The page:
STREPHON. Inspire me, Phoebus, in my Delia's praise, 45 With Waller's strains, or Granville's moving
lays ! 3 A milk-white bull shall at your altars stand," That threats a fight, and spurns the rising sand.
O Love! for Sylvia let me gain the prize, And make my tongue victorious as her eyes : 50
i The subject of these Pastorals, engraven on the bowl, is not without its propriety. The shepherd's hesitation at the name of the zodiac imitates that in Virgil :
"Et quis fuit alter Descripsit radio totum qui gentibus orbem?”—P.
2 Literally from Virgil : “ Alternis dicetis, amant alterna Camoenæ : Et nunc omnis ager, nunc omnis parturit arbos, Nunc frondent sylvæ, nunc formosissimus annus.”—P.
3 George Granville, afterwards Lord Lansdowne, known for his poems, most of which he composed very young, and proposed Waller as his model. -P. 4 Virg. :
" Pascite taurum, Qui cornu petat, et pedibus jam spargat arenam.”—P.
No lambs or sheep for victims I'll impart,
STREPHON. Me gentle Delia beckons from the plain, Then hid in shades, eludes her eager swain; But feigns a laugh, to see me search around, 55 And by that laugh the willing fair is found.
DAPHNIS. The sprightly Sylvia trips along the green, She runs, but hopes she does not run unseen; While a kind glance at her pursuer flies, How much at variance are her feet and eyes ! 60
STREPHON. O'er golden sands let rich Pactolus flow, And trees weep amber on the banks of Po; Blest Thames's shores the brightest beauties
yield, Feed here, my lambs, I'll seek no distant field.
DAPHNIS. Celestial Venus haunts Idalia's groves ; 65 Diana Cynthus, Ceres Hybla loves, If Windsor-shades delight the matchless maid, Cynthus and Hybla yield to Windsor-shade.
STREPHON. All Nature mourns, the skies relent in
showers, 1 Imitation of Virgil : “Malo me Galatea petit, lasciva puella, Et fugit ad salices, et se cupit ante videri.”-P.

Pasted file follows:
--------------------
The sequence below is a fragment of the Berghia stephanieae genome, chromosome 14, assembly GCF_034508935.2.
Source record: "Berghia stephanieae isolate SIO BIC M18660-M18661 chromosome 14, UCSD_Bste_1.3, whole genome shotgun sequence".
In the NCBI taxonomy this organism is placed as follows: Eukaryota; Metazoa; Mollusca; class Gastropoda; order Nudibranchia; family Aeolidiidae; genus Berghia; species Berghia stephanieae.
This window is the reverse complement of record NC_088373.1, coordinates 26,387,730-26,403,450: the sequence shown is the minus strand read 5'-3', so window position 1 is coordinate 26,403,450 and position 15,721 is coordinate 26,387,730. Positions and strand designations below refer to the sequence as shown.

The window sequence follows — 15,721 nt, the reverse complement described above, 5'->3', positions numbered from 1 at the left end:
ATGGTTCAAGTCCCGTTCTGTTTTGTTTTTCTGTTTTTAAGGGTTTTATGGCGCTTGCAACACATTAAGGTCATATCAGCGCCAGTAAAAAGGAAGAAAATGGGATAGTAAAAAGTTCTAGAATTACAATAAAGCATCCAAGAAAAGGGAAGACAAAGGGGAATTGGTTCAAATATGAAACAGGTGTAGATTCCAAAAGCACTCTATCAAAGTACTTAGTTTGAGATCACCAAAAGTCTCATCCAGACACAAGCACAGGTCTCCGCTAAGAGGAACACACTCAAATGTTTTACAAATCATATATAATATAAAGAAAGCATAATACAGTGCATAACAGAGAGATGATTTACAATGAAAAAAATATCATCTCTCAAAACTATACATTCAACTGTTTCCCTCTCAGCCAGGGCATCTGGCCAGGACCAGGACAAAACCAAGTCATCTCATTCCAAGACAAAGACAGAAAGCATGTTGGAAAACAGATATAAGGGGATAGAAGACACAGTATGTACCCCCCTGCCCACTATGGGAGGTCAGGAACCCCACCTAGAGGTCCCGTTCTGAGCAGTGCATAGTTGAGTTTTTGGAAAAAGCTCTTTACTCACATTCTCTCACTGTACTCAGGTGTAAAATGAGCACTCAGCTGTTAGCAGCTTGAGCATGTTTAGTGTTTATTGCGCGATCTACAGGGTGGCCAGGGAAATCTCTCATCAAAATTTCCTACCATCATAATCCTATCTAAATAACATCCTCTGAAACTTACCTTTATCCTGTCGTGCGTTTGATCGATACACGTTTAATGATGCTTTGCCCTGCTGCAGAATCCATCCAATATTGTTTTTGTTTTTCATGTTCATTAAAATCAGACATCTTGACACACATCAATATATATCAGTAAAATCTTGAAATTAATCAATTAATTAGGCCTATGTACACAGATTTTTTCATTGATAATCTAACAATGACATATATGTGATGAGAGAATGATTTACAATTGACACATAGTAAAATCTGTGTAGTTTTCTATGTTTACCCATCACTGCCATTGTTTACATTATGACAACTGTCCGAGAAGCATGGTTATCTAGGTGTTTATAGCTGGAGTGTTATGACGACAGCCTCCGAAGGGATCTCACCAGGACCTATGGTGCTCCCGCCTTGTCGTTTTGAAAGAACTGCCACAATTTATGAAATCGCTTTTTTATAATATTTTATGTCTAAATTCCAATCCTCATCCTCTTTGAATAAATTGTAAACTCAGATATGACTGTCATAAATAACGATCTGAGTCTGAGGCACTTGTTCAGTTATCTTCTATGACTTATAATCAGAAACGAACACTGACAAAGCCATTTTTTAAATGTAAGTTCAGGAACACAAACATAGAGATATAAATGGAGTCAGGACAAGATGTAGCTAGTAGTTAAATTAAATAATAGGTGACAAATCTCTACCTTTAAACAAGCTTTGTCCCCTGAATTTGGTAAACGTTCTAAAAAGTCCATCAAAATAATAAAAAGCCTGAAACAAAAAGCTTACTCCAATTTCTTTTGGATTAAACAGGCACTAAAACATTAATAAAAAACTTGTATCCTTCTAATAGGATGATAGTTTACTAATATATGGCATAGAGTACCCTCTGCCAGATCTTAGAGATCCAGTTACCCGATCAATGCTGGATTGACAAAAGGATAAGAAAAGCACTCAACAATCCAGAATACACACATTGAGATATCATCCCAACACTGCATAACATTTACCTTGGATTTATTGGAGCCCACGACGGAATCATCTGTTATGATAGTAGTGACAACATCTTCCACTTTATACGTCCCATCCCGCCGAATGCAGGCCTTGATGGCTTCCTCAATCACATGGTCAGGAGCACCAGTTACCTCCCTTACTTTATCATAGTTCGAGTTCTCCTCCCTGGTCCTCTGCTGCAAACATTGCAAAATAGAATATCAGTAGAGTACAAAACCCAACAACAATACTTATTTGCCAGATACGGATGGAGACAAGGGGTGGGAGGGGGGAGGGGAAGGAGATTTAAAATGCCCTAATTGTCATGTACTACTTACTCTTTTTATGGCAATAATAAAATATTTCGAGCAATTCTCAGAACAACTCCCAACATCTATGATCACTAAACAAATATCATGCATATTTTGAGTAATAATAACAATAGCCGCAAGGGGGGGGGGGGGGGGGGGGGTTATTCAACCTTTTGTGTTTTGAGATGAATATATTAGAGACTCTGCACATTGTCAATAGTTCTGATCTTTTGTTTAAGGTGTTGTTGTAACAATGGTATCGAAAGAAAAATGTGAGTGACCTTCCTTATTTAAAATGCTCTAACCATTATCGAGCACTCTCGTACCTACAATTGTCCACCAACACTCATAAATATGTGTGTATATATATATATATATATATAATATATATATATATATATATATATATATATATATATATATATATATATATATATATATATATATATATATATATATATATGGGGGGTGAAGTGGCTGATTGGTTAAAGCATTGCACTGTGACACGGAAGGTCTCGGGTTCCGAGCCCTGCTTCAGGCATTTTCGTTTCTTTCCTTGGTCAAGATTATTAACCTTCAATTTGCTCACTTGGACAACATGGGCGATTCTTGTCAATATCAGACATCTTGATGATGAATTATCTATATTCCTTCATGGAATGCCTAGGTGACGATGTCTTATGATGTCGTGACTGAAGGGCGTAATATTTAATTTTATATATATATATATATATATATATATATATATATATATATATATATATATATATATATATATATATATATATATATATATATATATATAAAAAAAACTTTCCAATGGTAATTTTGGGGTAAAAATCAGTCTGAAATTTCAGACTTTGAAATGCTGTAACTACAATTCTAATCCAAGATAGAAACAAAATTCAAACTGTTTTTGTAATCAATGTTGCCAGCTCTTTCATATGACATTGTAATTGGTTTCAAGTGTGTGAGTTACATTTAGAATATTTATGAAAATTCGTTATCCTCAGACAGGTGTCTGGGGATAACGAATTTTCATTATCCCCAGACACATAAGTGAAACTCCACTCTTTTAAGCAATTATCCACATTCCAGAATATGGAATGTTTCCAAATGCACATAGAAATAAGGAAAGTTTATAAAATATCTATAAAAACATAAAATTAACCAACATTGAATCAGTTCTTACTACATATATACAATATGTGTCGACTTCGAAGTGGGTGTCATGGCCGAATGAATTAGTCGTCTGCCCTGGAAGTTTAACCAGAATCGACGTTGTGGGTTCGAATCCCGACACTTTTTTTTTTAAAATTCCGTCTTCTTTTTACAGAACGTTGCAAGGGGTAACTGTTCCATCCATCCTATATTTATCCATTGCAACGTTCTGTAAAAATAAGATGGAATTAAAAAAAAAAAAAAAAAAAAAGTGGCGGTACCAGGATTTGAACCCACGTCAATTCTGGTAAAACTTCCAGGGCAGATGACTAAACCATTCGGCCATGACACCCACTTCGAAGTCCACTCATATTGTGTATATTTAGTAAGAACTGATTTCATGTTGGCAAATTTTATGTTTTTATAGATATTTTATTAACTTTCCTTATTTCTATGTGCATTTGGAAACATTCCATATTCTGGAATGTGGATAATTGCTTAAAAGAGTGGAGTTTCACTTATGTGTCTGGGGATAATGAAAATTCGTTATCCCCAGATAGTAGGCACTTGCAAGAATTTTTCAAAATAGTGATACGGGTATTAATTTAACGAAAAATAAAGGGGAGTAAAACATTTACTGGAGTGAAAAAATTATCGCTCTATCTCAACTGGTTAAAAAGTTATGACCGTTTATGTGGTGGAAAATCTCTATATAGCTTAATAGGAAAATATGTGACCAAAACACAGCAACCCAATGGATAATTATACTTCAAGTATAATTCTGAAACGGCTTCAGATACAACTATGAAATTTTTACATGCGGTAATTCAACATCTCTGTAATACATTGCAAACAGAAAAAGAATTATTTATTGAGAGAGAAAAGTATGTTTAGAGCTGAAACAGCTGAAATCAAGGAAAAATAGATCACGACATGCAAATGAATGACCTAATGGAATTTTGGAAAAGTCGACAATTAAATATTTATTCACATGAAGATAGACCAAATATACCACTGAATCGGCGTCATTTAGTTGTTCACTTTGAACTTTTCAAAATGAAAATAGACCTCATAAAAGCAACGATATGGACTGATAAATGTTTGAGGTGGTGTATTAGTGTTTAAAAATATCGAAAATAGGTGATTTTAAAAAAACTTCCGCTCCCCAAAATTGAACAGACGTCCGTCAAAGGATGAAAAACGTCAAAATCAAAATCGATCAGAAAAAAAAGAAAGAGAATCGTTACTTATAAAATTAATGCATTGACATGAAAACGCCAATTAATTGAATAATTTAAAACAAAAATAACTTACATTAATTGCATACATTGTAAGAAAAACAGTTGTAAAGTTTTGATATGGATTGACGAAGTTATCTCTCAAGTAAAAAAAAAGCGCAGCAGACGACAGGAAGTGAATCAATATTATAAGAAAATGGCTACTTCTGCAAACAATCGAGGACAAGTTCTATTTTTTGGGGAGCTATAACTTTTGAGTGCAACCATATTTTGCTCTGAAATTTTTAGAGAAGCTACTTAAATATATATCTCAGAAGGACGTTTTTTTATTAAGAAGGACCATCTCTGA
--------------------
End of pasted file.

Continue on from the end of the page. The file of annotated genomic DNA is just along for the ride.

2 Virg. : " Aret ager, vitio moriens sitit aëris herba, &c. Phyllidis adventu nostræ nemus omne virebit.”—P.
Hushed are the birds, and closed the drooping
flowers; If Delia smile, the flowers begin to spring, The skies to brighten, and the birds to sing.
DAPHNIS. All Nature laughs, the groves are fresh and
fair, The sun's mild lustre warms the vital air; If Sylvia smiles, new glories gild the shore, 75 And vanquished Nature seems to charm no
STREPHON. In spring the fields, in autumn hills I love, At morn the plains, at noon the shady grove, But Delia always; absent from her sight, Nor plains at morn, nor groves at noon delight.
DAPHNIS. Sylvia's like autumn ripe, yet mild as May, 81 More bright than noon, yet fresh as early day; Ev'n spring displeases, when she shines not
here; But blessed with her, 'tis spring throughout the year.
STREPHON. Say, Daphnis, say, in what glad soil ap
pears, A wondrous tree that sacred monarchs bears : Tell me but this, and I'll disclaim the prize, And give the conquest to thy Sylvia's eyes.
i An allusion to the Royal Oak, in which Charles II. had been hid from the pursuit after the battle of Worcester.-P.